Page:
Ahead of Friday’s inauguration, a newly released Gallup poll showed that 55 percent of Americans view President-elect Donald Trump unfavorably, making him the only president-elect out of the past three to have his unfavorable rating outweigh his favorable rating.
The poll, conducted between Jan. 4 and Jan. 8, revealed that Trump’s pre-inauguration favorability score was significantly lower than his three predecessors when they were president-elects. For instance, President Barack Obama enjoyed a 78 percent approval rating ahead of his entry into the White House in 2009. Former President George W. Bush had a favorability rating of 62 percent, while 66 percent of Americans approved of former President Bill Clinton, the poll showed.
Moreover, just 18 percent of Americans disapproved of Obama this time eight years ago. Bush and Clinton had disapproval ratings of 36 percent and 26 percent, respectively, ahead of their inaugurations in 2001 and 1993.
Another recent poll by ABC and The Washington Post showed Trump as the most unpopular president to take office in the past four decades. But despite Trump’s historically low approval score, the Gallup poll indicated that his latest numbers are still higher than what they were during the course of his 2016 presidential campaign, where his favorable rating never rose above 38 percent. In fact, just a week before Election Day, only 34 percent of Americans said they approved of the real estate tycoon-turned politician. During this time, Trump was ruffling a lot of feathers with his inflammatory claims of a rigged election and racially offensive rhetoric aimed at minorities, which continued until the end of his campaign.
Based on the results from a random sample of 1,032 Americans 18 and older, the Gallup Poll also showed that Trump received lower approval ratings from his own political party than did his predecessors. Eighty-two percent of Republicans held favorable opinions of the president-elect, but that was still lower than party approval ratings for Bush back in 2001 (97 percent).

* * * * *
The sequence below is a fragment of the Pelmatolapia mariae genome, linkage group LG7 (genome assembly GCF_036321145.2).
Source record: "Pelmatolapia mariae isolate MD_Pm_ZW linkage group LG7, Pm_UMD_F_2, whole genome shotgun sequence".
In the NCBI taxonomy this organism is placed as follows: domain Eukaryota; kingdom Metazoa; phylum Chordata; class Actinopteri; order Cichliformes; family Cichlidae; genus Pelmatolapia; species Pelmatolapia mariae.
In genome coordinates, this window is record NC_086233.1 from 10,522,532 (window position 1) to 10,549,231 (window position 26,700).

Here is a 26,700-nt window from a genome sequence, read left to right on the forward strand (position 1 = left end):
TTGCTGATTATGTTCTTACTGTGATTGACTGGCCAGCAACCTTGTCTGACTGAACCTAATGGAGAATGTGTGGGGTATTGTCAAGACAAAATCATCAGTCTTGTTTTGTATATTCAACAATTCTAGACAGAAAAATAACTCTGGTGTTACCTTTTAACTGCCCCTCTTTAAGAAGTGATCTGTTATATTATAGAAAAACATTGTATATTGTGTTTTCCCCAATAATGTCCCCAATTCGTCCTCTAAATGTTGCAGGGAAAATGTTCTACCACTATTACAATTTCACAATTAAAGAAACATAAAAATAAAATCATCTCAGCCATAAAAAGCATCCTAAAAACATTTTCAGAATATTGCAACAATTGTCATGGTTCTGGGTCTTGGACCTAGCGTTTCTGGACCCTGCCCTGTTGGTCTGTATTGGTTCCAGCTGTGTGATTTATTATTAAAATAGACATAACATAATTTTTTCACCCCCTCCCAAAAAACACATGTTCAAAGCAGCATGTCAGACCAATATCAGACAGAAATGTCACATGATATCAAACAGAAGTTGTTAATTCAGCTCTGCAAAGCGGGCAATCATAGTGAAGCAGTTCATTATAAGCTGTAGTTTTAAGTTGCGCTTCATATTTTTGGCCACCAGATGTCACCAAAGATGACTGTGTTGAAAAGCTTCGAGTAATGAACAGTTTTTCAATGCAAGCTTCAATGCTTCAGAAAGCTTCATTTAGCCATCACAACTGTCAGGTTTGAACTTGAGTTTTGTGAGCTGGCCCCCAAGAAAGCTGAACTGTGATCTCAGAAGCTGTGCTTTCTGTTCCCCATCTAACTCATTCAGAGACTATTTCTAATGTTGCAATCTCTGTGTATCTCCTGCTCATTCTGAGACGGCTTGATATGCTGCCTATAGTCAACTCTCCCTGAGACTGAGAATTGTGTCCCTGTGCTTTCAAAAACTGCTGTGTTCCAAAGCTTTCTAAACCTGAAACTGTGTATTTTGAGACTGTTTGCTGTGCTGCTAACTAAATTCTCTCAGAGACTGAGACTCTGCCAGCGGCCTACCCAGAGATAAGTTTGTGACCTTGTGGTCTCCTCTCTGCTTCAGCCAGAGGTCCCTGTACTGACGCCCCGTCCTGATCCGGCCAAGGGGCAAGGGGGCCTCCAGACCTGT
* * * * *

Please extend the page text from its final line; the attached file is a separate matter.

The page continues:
A lower number of Americans approved of vice presidential pick Gov. Mike Pence, according to the poll. Forty-two of Americans surveyed had a positive opinion of Pence, 37 percent had a negative opinion and 21 percent said they hadn’t formed an opinion yet.
Compared to Joe Biden’s 53 percent approval rating and Dick Cheney’s 61 percent approval score, the number of Americans who view Pence unfavorably is nearly as high as the number who hold a favorable opinion of him.
Though public approval for both Trump and Pence is low, researchers noted that the duo is still in strong political standing. Yet still, the president-elect faces hurdles that his predecessors didn’t have to deal with.
“Trump will enter the White House in a strong political position, with his party controlling both chambers of Congress,” wrote Justin McCarthy, an analyst at Gallup. “The president-elect’s general unpopularity is an unprecedented hurdle, whose impact on his ability to govern remains to be seen. As he takes office, Trump also faces much greater political polarization than his successors, even though all recent presidents have faced fairly stiff opposition from nonsupporters once in office.”
“Trump’s approval ratings for handling his presidential transition are slightly higher than his favorable ratings and may be a better measure of his performance to date,” he added. “But those too are worse than other presidents received during their transitions, suggesting that Trump’s initial job approval ratings after the inauguration may not reflect the ‘honeymoon’ period that newly elected presidents traditionally enjoy.”
The president elect took to social media on Tuesday, Jan. 17, to express his dissatisfaction with the recent approval rating polls, calling them “rigged.”
The same people who did the phony election polls, and were so wrong, are now doing approval rating polls. They are rigged just like before.
— Donald J. Trump (@realDonaldTrump) January 17, 2017